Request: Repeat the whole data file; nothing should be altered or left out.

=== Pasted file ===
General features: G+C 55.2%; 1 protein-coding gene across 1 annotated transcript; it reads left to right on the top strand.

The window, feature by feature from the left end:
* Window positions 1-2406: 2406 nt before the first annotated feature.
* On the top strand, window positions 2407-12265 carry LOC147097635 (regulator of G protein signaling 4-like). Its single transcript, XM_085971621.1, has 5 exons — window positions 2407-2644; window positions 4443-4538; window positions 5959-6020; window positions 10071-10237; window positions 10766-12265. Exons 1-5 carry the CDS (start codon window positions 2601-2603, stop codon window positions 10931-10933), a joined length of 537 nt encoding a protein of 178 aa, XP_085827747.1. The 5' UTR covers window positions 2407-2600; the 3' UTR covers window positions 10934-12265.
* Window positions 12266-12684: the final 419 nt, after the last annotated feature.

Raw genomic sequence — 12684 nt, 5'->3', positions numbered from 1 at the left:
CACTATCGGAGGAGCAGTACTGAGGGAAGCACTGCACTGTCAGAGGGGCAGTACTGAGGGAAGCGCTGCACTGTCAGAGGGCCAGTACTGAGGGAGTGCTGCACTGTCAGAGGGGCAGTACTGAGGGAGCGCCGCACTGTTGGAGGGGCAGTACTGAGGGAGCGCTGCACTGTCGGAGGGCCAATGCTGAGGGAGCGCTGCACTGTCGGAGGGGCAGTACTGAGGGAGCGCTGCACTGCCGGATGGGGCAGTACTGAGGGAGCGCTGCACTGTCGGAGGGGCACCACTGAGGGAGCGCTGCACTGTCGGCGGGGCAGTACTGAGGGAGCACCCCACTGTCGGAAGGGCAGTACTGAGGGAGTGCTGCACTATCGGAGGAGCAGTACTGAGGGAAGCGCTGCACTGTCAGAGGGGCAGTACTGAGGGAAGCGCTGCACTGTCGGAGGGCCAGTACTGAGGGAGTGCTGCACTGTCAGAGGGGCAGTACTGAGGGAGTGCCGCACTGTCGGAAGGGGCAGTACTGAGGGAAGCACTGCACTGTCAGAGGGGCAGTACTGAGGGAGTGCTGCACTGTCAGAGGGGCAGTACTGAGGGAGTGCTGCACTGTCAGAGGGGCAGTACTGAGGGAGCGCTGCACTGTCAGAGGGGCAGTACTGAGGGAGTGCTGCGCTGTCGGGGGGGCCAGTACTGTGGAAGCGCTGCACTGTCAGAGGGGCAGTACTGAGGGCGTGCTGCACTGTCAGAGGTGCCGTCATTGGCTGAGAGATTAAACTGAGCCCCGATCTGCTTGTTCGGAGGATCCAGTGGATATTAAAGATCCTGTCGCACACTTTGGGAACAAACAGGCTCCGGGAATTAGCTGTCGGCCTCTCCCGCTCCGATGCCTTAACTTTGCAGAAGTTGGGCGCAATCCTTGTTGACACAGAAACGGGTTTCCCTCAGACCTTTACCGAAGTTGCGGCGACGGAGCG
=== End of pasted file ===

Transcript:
General features: G+C 55.2%; 1 protein-coding gene across 1 annotated transcript; it reads left to right on the top strand.

The window, feature by feature from the left end:
* Window positions 1-2406: 2406 nt before the first annotated feature.
* On the top strand, window positions 2407-12265 carry LOC147097635 (regulator of G protein signaling 4-like). Its single transcript, XM_085971621.1, has 5 exons — window positions 2407-2644; window positions 4443-4538; window positions 5959-6020; window positions 10071-10237; window positions 10766-12265. Exons 1-5 carry the CDS (start codon window positions 2601-2603, stop codon window positions 10931-10933), a joined length of 537 nt encoding a protein of 178 aa, XP_085827747.1. The 5' UTR covers window positions 2407-2600; the 3' UTR covers window positions 10934-12265.
* Window positions 12266-12684: the final 419 nt, after the last annotated feature.

Raw genomic sequence — 12684 nt, 5'->3', positions numbered from 1 at the left:
CACTATCGGAGGAGCAGTACTGAGGGAAGCACTGCACTGTCAGAGGGGCAGTACTGAGGGAAGCGCTGCACTGTCAGAGGGCCAGTACTGAGGGAGTGCTGCACTGTCAGAGGGGCAGTACTGAGGGAGCGCCGCACTGTTGGAGGGGCAGTACTGAGGGAGCGCTGCACTGTCGGAGGGCCAATGCTGAGGGAGCGCTGCACTGTCGGAGGGGCAGTACTGAGGGAGCGCTGCACTGCCGGATGGGGCAGTACTGAGGGAGCGCTGCACTGTCGGAGGGGCACCACTGAGGGAGCGCTGCACTGTCGGCGGGGCAGTACTGAGGGAGCACCCCACTGTCGGAAGGGCAGTACTGAGGGAGTGCTGCACTATCGGAGGAGCAGTACTGAGGGAAGCGCTGCACTGTCAGAGGGGCAGTACTGAGGGAAGCGCTGCACTGTCGGAGGGCCAGTACTGAGGGAGTGCTGCACTGTCAGAGGGGCAGTACTGAGGGAGTGCCGCACTGTCGGAAGGGGCAGTACTGAGGGAAGCACTGCACTGTCAGAGGGGCAGTACTGAGGGAGTGCTGCACTGTCAGAGGGGCAGTACTGAGGGAGTGCTGCACTGTCAGAGGGGCAGTACTGAGGGAGCGCTGCACTGTCAGAGGGGCAGTACTGAGGGAGTGCTGCGCTGTCGGGGGGGCCAGTACTGTGGAAGCGCTGCACTGTCAGAGGGGCAGTACTGAGGGCGTGCTGCACTGTCAGAGGTGCCGTCATTGGCTGAGAGATTAAACTGAGCCCCGATCTGCTTGTTCGGAGGATCCAGTGGATATTAAAGATCCTGTCGCACACTTTGGGAACAAACAGGCTCCGGGAATTAGCTGTCGGCCTCTCCCGCTCCGATGCCTTAACTTTGCAGAAGTTGGGCGCAATCCTTGTTGACACAGAAACGGGTTTCCCTCAGACCTTTACCGAAGTTGCGGCGACGGAGCG